When you’re designing a structure to support a slab, it’s important to consider how the slab transmits its load to the structural members. This is generally defined by the slab's tributary area. Tributary area explains how much of the slab is being supported by a particular beam.
In your model, you might consider adding a plate element to model the slab. However, when considering the adequacy of your beams, joists, and girders, this may not be appropriate. When loads are transferred from plate to nodes (no mid-member interaction), unwanted stiffness may be introduced to your model.
Instead, a more appropriate approach would be to consider what is known as an “area load” or “tributary load". This involves converting a pressure load (which acts along a surface) to a distributed load that acts on the beams, joists, and girders. These members support the surface.
In this article, we’ll explore two examples of how this can be done. Mathematically, the calculation for the distributed load is simply expressed as:
[math]\begin{equation}
w=qt_w
\end{equation}[math]
Where w is distributed/area load magnitude, q is pressure load magnitude, and t_{w} is tributary width. Tributary width is the width of an area divided according to the area load type.
The consideration at this point is to determine whether a system is one-way or two-way, allowing the tributary width and load distribution to be assigned to the member. In general, if the load from the slab is delivered to the beams in one direction, then the system is one-way. Conversely, if the load is delivered to the beams and the girders in two directions, then the system is considered two-way.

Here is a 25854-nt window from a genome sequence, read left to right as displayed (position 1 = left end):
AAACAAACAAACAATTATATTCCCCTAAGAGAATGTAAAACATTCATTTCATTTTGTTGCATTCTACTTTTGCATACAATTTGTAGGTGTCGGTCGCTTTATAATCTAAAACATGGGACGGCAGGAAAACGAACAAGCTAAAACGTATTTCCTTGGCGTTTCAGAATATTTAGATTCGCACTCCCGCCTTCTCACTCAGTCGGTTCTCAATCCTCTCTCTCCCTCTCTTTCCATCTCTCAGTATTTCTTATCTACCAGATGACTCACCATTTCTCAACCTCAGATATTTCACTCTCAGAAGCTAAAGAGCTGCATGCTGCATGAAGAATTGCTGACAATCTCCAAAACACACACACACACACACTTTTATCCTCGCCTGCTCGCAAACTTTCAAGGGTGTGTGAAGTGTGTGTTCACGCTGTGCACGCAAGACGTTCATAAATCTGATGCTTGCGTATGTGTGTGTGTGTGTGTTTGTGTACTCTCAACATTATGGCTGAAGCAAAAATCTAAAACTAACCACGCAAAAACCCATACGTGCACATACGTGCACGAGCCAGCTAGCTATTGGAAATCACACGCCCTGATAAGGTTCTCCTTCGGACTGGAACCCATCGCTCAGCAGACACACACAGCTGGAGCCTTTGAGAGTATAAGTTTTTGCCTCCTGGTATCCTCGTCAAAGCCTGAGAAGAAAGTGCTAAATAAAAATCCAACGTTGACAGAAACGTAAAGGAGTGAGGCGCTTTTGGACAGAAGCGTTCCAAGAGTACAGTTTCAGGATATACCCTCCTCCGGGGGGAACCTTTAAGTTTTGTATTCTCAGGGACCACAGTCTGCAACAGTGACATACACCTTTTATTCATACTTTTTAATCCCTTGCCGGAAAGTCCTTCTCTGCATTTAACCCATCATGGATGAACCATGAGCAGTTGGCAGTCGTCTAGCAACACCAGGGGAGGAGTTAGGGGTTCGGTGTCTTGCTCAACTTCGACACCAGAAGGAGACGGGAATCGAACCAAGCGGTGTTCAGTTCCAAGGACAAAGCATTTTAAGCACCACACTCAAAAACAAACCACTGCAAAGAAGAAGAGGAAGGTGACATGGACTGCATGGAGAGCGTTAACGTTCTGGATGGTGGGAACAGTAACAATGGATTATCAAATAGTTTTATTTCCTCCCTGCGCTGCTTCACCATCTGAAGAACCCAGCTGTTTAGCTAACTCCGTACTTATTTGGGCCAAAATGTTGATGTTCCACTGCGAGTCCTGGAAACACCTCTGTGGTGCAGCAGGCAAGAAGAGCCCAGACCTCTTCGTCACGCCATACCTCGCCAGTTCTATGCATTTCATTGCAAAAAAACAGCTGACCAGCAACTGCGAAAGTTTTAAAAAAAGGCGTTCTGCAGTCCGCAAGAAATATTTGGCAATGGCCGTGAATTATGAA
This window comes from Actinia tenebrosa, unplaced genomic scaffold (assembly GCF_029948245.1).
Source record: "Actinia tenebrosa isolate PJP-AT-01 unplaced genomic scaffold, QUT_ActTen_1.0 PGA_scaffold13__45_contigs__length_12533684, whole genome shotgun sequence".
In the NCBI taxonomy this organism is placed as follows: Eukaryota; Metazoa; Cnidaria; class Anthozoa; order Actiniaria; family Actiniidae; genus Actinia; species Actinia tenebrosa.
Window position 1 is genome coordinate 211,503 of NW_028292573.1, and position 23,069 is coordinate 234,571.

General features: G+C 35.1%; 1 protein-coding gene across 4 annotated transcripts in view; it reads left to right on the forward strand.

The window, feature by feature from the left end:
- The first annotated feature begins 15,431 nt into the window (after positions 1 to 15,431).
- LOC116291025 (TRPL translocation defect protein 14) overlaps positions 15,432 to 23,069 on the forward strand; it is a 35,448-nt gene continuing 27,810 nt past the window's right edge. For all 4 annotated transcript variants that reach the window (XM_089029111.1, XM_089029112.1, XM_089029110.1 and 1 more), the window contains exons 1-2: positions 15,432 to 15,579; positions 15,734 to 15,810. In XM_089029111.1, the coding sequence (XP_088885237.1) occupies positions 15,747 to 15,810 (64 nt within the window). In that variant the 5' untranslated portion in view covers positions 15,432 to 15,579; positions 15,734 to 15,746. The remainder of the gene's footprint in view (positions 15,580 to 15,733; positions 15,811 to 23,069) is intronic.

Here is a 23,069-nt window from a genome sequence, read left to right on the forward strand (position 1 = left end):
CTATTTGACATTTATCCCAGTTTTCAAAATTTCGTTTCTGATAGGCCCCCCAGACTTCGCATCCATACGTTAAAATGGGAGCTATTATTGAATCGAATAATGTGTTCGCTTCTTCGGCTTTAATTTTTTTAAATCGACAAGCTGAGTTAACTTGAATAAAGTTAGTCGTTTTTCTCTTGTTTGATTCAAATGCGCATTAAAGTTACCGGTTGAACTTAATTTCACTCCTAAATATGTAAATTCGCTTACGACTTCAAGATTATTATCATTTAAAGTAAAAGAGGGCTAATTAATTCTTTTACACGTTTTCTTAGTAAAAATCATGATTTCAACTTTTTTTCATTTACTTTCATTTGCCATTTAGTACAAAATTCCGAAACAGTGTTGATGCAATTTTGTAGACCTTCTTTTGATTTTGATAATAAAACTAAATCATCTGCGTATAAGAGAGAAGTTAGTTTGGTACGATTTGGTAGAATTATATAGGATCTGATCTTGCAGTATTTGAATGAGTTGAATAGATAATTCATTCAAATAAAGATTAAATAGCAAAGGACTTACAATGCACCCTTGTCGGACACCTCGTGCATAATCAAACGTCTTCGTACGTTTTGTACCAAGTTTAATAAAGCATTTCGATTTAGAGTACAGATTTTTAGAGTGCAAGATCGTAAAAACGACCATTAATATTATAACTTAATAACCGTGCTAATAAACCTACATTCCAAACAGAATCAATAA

Example: One-Way System

In this example, the pressure load from the slab is transferred directly to the beams. Since the girders are not directly supporting the slab, the system is considered one-way. The area load is thus calculated as:

[math]\begin{equation}
w=qt_w=1.2 \times 3/2=1.8 kip / ft
\end{equation}[math]
A one-way system will divide up the area formed by the two members selected. In this example, since it is a rectangle, the profile of the area load is also rectangular as shown below. Note that the profile is not always rectangular, but rather it is always quadrilateral and represents an equal division of area between the two members. In some cases, point loads are added in order to force balance the system if the slab overhangs the member.

Two-Way System

For the same structure as the previous example, if the slab were to instead be directly supported by members 2,8,5,9 then the system would be considered two-way. The slab occupies the same area as the previous question, however the load profile will change. For two-way systems, bisecting lines are drawn from the corners to create a pair of triangles and a pair of quadrilaterals as shown in the diagram below:

Thus, the calculation for area load for members 8 and 9 is given by:
[math]\begin{equation}
w=qt_w=1.2 \times 3/2=1.8 kip / ft
\end{equation}[math]
And for members 2 and 5 (by simple trigonometry),
[math]\begin{equation}
w=qt_w=1.2 \times 1.5\tan(45^\circ)=1.8 kip / ft
\end{equation}[math]
Applying these area loads to the structure is shown below:
Through these examples, we've examined the two type of area loads. To learn more about SkyCiv's implementation of this feature, check out our area load documentation here.

William Kuang
Engineer and Software Developer
BEng Mechanical (Hons1)
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